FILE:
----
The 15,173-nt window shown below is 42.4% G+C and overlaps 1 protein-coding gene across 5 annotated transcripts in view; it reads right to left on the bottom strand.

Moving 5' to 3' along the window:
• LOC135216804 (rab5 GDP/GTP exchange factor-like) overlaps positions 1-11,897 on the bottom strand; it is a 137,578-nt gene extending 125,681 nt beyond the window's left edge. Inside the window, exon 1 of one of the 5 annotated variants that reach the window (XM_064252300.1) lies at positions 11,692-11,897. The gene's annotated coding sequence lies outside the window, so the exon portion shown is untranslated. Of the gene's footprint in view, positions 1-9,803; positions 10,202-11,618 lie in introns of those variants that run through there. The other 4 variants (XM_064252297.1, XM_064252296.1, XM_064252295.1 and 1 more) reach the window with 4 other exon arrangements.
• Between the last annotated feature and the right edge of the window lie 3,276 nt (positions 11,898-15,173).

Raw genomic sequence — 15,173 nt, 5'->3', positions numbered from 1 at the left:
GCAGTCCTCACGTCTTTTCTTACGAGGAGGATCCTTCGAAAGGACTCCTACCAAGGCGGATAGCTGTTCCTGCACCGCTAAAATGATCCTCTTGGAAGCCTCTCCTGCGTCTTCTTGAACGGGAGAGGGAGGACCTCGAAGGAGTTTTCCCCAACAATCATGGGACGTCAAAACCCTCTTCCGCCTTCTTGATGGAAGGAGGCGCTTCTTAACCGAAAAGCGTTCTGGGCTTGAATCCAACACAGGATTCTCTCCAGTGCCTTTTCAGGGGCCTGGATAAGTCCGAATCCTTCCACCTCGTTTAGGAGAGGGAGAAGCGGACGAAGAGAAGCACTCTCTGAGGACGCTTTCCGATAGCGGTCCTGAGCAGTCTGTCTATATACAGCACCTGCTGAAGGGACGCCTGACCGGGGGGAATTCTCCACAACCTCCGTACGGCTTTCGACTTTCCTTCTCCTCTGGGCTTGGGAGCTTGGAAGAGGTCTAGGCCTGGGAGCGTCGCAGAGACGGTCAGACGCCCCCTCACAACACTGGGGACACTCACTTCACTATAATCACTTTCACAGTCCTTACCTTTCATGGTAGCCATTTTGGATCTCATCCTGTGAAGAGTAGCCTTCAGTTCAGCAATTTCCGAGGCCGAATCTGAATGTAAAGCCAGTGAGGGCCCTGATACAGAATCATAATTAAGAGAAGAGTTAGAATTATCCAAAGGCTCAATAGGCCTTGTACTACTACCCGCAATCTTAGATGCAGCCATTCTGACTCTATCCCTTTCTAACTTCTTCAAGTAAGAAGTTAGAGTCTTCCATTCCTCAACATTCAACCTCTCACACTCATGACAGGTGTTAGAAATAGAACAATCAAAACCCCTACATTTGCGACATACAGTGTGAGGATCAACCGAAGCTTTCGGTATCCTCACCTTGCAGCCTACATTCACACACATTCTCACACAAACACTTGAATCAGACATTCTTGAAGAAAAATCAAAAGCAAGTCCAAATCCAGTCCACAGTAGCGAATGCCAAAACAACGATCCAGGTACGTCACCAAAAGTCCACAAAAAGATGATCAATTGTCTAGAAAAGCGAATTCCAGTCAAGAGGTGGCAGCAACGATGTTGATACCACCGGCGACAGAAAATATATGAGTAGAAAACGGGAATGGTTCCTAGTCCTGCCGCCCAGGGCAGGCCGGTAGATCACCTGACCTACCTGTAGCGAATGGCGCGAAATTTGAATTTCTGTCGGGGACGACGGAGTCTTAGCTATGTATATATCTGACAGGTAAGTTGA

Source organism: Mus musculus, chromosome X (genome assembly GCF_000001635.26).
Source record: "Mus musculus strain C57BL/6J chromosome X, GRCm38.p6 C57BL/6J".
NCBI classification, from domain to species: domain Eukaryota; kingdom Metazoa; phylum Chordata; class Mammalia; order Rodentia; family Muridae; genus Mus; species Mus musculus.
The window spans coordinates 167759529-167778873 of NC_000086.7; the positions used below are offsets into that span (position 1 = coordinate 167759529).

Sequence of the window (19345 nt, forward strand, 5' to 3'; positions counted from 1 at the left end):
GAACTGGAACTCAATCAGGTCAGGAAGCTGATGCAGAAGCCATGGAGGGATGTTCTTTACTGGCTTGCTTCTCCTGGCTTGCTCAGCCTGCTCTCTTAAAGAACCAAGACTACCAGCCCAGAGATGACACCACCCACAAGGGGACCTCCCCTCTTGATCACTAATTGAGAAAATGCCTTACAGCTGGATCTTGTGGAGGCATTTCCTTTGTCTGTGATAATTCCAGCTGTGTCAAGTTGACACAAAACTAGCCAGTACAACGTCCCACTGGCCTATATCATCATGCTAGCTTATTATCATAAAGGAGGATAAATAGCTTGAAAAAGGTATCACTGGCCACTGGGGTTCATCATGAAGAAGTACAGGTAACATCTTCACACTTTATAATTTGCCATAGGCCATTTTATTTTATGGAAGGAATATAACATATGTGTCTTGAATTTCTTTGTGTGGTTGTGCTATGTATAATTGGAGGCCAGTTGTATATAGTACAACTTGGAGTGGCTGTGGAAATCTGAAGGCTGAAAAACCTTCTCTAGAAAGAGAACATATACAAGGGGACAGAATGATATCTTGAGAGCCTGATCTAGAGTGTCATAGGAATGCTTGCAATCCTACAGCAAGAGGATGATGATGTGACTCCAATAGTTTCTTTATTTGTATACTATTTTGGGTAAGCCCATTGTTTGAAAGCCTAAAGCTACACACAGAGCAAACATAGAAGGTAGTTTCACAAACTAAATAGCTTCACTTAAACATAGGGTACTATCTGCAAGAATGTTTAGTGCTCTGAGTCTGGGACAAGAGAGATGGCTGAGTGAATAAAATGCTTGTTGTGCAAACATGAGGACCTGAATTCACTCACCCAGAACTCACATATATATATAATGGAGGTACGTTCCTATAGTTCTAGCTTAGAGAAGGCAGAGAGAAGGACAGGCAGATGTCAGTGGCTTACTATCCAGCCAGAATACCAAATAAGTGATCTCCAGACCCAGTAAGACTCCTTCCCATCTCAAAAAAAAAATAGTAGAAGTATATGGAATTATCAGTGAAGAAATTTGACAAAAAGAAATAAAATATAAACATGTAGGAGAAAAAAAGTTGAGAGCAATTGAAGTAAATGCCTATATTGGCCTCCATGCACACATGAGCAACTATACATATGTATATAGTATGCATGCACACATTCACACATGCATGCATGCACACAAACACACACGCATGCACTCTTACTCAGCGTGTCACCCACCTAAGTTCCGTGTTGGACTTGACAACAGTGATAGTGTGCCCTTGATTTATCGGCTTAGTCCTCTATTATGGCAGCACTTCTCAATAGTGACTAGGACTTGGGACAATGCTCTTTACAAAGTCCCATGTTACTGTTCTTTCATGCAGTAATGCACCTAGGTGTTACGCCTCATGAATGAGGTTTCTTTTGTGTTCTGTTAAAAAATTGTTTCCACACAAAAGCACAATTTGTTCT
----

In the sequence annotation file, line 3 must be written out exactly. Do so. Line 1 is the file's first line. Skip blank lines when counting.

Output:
• LOC135216804 (rab5 GDP/GTP exchange factor-like) overlaps positions 1-11,897 on the bottom strand; it is a 137,578-nt gene extending 125,681 nt beyond the window's left edge. Inside the window, exon 1 of one of the 5 annotated variants that reach the window (XM_064252300.1) lies at positions 11,692-11,897. The gene's annotated coding sequence lies outside the window, so the exon portion shown is untranslated. Of the gene's footprint in view, positions 1-9,803; positions 10,202-11,618 lie in introns of those variants that run through there. The other 4 variants (XM_064252297.1, XM_064252296.1, XM_064252295.1 and 1 more) reach the window with 4 other exon arrangements.